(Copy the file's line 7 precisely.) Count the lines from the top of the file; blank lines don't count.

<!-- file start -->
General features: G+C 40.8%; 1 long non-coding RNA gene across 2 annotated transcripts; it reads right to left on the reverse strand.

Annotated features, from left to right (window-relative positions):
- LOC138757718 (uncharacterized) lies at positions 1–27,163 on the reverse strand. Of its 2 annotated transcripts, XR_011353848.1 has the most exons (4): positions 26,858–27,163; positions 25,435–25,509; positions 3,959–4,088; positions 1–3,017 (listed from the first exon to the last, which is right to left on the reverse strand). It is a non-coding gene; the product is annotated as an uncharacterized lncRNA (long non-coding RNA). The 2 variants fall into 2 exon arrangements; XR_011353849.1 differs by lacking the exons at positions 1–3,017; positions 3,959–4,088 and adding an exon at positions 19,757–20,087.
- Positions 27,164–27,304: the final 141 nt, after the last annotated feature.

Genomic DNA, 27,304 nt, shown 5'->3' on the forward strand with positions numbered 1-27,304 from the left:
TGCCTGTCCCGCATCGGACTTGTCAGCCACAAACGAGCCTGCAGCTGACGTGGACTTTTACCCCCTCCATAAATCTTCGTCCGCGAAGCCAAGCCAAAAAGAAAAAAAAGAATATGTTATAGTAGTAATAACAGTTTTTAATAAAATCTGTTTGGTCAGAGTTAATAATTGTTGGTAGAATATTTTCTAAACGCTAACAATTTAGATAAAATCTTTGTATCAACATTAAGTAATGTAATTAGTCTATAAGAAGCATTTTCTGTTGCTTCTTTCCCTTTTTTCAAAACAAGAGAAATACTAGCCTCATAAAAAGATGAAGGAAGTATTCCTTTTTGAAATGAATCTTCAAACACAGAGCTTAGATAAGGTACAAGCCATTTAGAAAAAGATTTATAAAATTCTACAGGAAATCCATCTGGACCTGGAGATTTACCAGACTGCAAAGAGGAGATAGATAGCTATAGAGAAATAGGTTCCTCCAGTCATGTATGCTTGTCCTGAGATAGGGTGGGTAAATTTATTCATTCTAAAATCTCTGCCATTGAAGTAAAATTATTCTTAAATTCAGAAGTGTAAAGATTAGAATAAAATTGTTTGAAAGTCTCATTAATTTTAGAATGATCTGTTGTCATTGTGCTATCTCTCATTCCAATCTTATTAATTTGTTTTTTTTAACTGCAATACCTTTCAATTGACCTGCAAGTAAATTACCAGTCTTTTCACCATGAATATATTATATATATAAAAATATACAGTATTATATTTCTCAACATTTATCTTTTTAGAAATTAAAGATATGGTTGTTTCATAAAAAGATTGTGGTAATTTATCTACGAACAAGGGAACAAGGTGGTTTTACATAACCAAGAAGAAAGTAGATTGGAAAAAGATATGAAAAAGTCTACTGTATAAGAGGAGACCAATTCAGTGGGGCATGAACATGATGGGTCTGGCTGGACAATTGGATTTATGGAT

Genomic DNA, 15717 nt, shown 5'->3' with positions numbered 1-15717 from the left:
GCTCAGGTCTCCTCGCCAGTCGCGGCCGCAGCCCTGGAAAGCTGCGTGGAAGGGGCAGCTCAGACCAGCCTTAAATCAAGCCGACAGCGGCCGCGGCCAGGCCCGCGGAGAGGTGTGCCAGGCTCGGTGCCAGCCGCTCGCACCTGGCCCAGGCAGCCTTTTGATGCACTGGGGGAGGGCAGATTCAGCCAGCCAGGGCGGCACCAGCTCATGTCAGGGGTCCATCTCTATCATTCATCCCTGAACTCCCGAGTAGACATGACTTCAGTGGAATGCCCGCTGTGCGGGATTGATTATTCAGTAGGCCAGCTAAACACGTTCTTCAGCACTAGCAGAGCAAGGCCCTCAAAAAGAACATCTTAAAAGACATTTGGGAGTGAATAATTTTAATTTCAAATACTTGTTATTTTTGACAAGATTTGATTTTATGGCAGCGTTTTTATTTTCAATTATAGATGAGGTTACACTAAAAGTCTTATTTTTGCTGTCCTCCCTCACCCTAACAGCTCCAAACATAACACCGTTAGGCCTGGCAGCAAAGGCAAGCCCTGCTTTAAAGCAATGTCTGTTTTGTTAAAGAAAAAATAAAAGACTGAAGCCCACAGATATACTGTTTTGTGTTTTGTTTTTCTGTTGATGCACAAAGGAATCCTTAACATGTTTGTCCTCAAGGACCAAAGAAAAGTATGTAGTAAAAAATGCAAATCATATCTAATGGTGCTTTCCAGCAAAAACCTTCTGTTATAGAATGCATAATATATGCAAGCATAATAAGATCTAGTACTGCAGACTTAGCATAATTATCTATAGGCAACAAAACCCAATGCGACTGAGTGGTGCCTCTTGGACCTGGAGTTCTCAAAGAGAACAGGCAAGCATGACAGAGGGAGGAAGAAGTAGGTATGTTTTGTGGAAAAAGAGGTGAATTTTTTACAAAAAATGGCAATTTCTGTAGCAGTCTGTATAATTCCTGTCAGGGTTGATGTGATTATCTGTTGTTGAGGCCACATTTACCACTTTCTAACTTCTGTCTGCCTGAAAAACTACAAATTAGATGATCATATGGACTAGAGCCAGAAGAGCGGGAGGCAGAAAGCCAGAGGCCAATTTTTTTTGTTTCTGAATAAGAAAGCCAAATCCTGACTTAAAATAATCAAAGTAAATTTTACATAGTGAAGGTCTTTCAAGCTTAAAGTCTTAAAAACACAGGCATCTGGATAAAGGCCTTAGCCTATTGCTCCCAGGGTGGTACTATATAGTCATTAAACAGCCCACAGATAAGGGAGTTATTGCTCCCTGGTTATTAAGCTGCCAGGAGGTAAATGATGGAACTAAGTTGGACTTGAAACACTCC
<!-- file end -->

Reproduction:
Genomic DNA, 15717 nt, shown 5'->3' with positions numbered 1-15717 from the left: